Nondopaminergic mechanisms in levodopa-induced dyskinesia


  • Jonathan M. Brotchie PhD

    Corresponding author
    1. Toronto Western Research Institute, Toronto Western Hospital, Toronto, Ontario, Canada
    • Toronto Western Research Institute, Toronto Western Hospital, 399 Bathurst Street, MC 11-419, Toronto, Ontario, Canada M5T 2S8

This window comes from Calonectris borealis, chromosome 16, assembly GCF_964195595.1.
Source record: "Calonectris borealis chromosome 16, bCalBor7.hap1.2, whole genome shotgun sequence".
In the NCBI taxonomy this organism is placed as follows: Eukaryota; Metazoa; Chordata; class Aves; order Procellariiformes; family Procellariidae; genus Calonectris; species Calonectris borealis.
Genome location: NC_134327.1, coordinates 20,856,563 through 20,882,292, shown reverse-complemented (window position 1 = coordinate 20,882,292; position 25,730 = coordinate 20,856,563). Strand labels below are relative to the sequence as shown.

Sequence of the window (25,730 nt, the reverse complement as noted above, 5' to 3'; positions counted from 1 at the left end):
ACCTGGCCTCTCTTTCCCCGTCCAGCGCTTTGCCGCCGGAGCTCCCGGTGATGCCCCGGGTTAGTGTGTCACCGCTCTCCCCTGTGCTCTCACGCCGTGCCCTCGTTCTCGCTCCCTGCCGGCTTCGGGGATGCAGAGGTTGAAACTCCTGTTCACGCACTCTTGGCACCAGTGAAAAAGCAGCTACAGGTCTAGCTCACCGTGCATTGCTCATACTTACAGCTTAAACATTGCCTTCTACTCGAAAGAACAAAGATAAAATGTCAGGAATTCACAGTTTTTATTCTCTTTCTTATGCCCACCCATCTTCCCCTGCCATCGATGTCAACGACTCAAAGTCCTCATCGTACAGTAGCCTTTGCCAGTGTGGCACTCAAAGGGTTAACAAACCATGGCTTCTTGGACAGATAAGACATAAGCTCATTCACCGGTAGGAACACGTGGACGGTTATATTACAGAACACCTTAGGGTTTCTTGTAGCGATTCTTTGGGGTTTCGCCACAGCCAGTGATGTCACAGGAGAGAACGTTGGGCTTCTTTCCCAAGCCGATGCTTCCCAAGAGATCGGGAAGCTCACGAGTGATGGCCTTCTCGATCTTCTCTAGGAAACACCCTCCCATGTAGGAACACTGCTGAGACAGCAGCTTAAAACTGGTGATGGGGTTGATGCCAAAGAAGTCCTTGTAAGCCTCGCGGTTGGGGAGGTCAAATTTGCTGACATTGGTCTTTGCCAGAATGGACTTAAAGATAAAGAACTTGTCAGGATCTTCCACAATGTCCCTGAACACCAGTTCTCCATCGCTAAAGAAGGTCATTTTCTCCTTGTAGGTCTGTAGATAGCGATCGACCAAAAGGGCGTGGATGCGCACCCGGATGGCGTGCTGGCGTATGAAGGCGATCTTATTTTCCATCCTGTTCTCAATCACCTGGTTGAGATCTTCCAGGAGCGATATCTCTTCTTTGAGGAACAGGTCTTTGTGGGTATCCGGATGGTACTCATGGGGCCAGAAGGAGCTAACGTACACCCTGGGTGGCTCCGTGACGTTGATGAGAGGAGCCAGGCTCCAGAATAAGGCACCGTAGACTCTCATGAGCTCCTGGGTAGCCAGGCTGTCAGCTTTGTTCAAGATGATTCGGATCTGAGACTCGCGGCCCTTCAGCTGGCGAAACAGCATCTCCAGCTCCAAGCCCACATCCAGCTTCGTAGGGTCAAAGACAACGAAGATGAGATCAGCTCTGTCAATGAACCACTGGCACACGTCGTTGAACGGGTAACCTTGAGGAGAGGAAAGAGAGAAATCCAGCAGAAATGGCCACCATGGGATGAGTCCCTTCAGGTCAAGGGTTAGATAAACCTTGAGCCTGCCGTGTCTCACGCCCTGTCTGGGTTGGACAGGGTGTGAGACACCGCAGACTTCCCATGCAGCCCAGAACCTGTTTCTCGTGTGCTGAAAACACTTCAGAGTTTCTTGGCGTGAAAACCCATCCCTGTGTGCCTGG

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It has become increasingly apparent that Parkinson's disease involves many transmitter systems other than dopamine. This nondopaminergic involvement impacts on the generation of symptoms, on the neurodegenerative process, but, most tellingly, in the generation of side effects of current treatments, in particular, levodopa-induced dyskinesia (LID). Such mechanisms contribute not only to the expression of LID once it has been established but also to the mechanisms responsible for the development, or priming, of the dyskinetic state and the subsequent maintenance of the brain in that primed state. Within the basal ganglia, abnormalities in different nondopaminergic components of the circuitry have been defined in LID. In particular, a role for enhanced inhibition of basal ganglia outputs by the GABAergic direct pathway has been suggested as a basic mechanism generating LID. We speculate that the external globus pallidus and subthalamic nucleus may play distinct roles in different forms of dyskinesia, e.g., chorea/dystonia; peak/diphasic/off. At the cellular level, an appreciation of abnormal signaling by, among others, glutamatergic (NMDA and AMPA receptors in particular), α2 adrenergic, serotonergic (5HT), cannabinoid and opioid mechanisms in both priming and expression of LID has begun to emerge over the last decade. This is being consolidated, though in many cases questions remain regarding the specific sites of such abnormality within the circuitry. Very recently, at the molecular level, mechanisms controlling neurotransmitter release and impacting on the ability of neurons to maintain particular forms of firing patterning and synchronization, e.g., SV2A, have been identified. This increased understanding has already delivered and will continue to define novel approaches to treatment that target both pre- and postsynaptic signaling molecules throughout the basal ganglia circuitry. © 2005 Movement Disorder Society